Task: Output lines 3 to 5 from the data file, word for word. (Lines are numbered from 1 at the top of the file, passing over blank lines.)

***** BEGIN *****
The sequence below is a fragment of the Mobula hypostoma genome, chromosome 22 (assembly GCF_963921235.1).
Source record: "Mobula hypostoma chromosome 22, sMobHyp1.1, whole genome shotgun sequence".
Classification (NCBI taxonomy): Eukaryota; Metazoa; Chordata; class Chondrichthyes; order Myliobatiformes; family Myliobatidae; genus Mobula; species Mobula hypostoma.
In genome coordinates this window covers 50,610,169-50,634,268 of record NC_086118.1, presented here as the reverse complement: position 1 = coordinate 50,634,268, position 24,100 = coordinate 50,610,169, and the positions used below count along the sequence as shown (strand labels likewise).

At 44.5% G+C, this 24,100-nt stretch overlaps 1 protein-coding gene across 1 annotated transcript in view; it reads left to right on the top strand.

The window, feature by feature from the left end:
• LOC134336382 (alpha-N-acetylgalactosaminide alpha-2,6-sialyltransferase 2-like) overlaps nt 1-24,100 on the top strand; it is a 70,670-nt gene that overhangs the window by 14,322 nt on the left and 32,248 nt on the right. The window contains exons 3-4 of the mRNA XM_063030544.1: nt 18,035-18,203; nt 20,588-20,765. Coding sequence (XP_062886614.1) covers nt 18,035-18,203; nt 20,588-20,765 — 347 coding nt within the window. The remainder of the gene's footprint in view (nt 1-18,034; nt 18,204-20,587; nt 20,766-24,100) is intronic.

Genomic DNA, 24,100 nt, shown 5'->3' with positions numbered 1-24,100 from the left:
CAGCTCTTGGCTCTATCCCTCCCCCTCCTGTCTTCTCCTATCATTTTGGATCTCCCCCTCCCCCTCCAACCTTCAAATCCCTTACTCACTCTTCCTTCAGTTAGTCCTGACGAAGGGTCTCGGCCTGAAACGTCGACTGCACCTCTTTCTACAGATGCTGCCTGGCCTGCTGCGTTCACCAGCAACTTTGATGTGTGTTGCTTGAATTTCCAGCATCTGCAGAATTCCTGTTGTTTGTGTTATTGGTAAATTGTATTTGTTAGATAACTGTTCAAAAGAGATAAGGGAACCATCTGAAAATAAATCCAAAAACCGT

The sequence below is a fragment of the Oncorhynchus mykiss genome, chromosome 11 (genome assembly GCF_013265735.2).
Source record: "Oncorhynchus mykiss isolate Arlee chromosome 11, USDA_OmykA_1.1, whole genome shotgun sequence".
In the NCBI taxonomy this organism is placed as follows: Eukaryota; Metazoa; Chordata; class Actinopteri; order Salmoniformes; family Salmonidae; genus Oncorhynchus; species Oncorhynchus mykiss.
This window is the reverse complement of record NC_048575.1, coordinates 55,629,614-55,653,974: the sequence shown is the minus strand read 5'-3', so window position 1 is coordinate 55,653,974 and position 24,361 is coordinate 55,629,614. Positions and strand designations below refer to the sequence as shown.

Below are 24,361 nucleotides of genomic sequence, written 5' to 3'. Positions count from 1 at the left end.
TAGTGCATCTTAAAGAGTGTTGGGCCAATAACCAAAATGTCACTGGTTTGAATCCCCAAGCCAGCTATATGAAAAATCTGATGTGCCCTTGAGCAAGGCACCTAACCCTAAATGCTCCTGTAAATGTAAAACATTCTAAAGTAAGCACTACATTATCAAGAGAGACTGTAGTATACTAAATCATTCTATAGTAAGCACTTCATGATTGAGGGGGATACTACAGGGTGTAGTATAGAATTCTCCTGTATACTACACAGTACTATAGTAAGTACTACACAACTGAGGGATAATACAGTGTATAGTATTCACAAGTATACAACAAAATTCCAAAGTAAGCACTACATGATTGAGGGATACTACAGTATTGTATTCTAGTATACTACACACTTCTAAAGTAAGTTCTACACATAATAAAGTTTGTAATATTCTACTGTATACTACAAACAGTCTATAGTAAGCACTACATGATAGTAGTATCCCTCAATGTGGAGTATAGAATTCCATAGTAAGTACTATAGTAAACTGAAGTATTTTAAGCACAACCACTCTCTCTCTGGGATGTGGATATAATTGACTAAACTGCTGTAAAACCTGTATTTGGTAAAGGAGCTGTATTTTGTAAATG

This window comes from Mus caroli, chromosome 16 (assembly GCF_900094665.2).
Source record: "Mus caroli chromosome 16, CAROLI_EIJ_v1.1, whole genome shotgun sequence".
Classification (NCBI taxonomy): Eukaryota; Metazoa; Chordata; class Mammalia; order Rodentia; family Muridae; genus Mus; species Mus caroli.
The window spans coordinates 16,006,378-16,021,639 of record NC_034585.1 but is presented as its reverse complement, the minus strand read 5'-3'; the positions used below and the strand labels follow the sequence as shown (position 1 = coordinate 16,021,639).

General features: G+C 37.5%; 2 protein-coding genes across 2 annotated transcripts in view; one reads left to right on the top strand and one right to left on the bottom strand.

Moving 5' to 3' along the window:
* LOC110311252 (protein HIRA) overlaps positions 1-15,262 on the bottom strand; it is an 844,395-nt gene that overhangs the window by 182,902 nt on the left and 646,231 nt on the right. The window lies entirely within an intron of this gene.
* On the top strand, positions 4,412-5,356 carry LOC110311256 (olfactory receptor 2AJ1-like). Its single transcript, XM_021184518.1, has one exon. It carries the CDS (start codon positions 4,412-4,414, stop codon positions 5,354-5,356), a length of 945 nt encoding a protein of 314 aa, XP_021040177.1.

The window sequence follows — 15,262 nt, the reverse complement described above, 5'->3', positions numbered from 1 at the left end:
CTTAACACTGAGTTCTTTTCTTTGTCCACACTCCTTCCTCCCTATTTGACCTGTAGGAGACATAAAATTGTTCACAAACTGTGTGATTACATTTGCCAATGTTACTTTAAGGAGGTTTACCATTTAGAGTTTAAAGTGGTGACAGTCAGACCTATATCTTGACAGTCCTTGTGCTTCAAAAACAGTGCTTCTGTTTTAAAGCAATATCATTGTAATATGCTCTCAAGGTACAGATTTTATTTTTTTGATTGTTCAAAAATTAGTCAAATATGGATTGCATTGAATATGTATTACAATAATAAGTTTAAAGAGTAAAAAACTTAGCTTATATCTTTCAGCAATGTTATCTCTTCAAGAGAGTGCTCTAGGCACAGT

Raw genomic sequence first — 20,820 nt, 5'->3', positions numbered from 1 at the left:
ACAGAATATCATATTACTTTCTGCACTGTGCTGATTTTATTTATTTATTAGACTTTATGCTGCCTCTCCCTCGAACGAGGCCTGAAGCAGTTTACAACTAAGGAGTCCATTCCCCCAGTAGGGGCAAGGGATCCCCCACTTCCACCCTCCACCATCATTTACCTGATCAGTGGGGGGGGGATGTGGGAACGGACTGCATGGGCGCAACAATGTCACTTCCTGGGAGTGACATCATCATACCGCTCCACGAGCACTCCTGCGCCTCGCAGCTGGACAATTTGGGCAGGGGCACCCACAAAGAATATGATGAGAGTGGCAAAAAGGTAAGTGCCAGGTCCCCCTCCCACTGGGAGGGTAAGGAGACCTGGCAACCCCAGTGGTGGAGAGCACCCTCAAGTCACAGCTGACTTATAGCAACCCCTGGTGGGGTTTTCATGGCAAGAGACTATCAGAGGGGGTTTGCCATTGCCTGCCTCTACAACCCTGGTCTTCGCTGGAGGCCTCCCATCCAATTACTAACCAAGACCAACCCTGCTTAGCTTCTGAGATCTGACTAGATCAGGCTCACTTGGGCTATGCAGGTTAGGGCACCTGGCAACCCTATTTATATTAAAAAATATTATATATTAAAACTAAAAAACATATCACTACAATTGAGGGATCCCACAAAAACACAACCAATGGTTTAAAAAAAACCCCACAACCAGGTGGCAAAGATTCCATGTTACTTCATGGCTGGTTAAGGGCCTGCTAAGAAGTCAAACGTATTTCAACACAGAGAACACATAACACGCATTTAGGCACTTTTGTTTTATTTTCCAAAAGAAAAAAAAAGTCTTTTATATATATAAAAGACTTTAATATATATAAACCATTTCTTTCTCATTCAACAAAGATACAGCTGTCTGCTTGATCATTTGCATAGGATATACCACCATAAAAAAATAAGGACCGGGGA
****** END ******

Classification (NCBI taxonomy): Eukaryota; Metazoa; Chordata; class Chondrichthyes; order Myliobatiformes; family Myliobatidae; genus Mobula; species Mobula hypostoma.
In genome coordinates this window covers 50,610,169-50,634,268 of record NC_086118.1, presented here as the reverse complement: position 1 = coordinate 50,634,268, position 24,100 = coordinate 50,610,169, and the positions used below count along the sequence as shown (strand labels likewise).

At 44.5% G+C, this 24,100-nt stretch overlaps 1 protein-coding gene across 1 annotated transcript in view; it reads left to right on the top strand.